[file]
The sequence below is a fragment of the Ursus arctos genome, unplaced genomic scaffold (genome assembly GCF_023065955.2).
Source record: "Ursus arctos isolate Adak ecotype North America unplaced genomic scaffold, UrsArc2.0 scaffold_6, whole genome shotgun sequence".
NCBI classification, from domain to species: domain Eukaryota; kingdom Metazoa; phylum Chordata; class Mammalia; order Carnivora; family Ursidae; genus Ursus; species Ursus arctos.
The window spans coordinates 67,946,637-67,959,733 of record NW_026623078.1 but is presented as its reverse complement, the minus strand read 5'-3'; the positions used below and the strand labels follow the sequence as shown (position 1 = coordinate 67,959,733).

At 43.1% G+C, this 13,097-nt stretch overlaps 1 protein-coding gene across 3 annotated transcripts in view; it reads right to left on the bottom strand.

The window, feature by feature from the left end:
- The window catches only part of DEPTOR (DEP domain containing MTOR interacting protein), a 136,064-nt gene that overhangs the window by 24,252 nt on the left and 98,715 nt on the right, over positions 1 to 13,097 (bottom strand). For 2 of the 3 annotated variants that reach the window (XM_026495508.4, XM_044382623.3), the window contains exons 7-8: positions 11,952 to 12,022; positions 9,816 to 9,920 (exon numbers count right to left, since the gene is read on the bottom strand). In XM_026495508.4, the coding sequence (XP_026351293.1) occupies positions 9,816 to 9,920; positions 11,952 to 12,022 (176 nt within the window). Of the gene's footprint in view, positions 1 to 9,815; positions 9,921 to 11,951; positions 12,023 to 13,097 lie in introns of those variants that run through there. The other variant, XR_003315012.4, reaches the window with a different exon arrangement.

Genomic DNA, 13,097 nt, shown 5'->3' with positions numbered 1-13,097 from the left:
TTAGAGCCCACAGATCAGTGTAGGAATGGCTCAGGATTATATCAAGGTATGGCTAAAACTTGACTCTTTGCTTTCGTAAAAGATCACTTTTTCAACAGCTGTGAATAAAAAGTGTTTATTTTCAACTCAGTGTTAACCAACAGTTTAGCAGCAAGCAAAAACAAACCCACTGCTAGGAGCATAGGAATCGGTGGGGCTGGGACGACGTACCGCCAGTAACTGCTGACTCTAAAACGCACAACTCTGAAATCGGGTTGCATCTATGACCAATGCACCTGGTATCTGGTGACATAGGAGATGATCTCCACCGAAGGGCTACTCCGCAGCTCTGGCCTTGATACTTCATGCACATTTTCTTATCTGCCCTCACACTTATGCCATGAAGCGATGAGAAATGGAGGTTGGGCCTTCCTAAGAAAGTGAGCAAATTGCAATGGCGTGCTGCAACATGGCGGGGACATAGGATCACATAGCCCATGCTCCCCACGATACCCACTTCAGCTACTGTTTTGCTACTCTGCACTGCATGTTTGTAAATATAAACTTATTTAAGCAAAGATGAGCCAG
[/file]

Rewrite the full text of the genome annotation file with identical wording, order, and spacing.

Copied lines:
The sequence below is a fragment of the Ursus arctos genome, unplaced genomic scaffold (genome assembly GCF_023065955.2).
Source record: "Ursus arctos isolate Adak ecotype North America unplaced genomic scaffold, UrsArc2.0 scaffold_6, whole genome shotgun sequence".
NCBI classification, from domain to species: domain Eukaryota; kingdom Metazoa; phylum Chordata; class Mammalia; order Carnivora; family Ursidae; genus Ursus; species Ursus arctos.
The window spans coordinates 67,946,637-67,959,733 of record NW_026623078.1 but is presented as its reverse complement, the minus strand read 5'-3'; the positions used below and the strand labels follow the sequence as shown (position 1 = coordinate 67,959,733).

At 43.1% G+C, this 13,097-nt stretch overlaps 1 protein-coding gene across 3 annotated transcripts in view; it reads right to left on the bottom strand.

The window, feature by feature from the left end:
- The window catches only part of DEPTOR (DEP domain containing MTOR interacting protein), a 136,064-nt gene that overhangs the window by 24,252 nt on the left and 98,715 nt on the right, over positions 1 to 13,097 (bottom strand). For 2 of the 3 annotated variants that reach the window (XM_026495508.4, XM_044382623.3), the window contains exons 7-8: positions 11,952 to 12,022; positions 9,816 to 9,920 (exon numbers count right to left, since the gene is read on the bottom strand). In XM_026495508.4, the coding sequence (XP_026351293.1) occupies positions 9,816 to 9,920; positions 11,952 to 12,022 (176 nt within the window). Of the gene's footprint in view, positions 1 to 9,815; positions 9,921 to 11,951; positions 12,023 to 13,097 lie in introns of those variants that run through there. The other variant, XR_003315012.4, reaches the window with a different exon arrangement.

Genomic DNA, 13,097 nt, shown 5'->3' with positions numbered 1-13,097 from the left:
TTAGAGCCCACAGATCAGTGTAGGAATGGCTCAGGATTATATCAAGGTATGGCTAAAACTTGACTCTTTGCTTTCGTAAAAGATCACTTTTTCAACAGCTGTGAATAAAAAGTGTTTATTTTCAACTCAGTGTTAACCAACAGTTTAGCAGCAAGCAAAAACAAACCCACTGCTAGGAGCATAGGAATCGGTGGGGCTGGGACGACGTACCGCCAGTAACTGCTGACTCTAAAACGCACAACTCTGAAATCGGGTTGCATCTATGACCAATGCACCTGGTATCTGGTGACATAGGAGATGATCTCCACCGAAGGGCTACTCCGCAGCTCTGGCCTTGATACTTCATGCACATTTTCTTATCTGCCCTCACACTTATGCCATGAAGCGATGAGAAATGGAGGTTGGGCCTTCCTAAGAAAGTGAGCAAATTGCAATGGCGTGCTGCAACATGGCGGGGACATAGGATCACATAGCCCATGCTCCCCACGATACCCACTTCAGCTACTGTTTTGCTACTCTGCACTGCATGTTTGTAAATATAAACTTATTTAAGCAAAGATGAGCCAG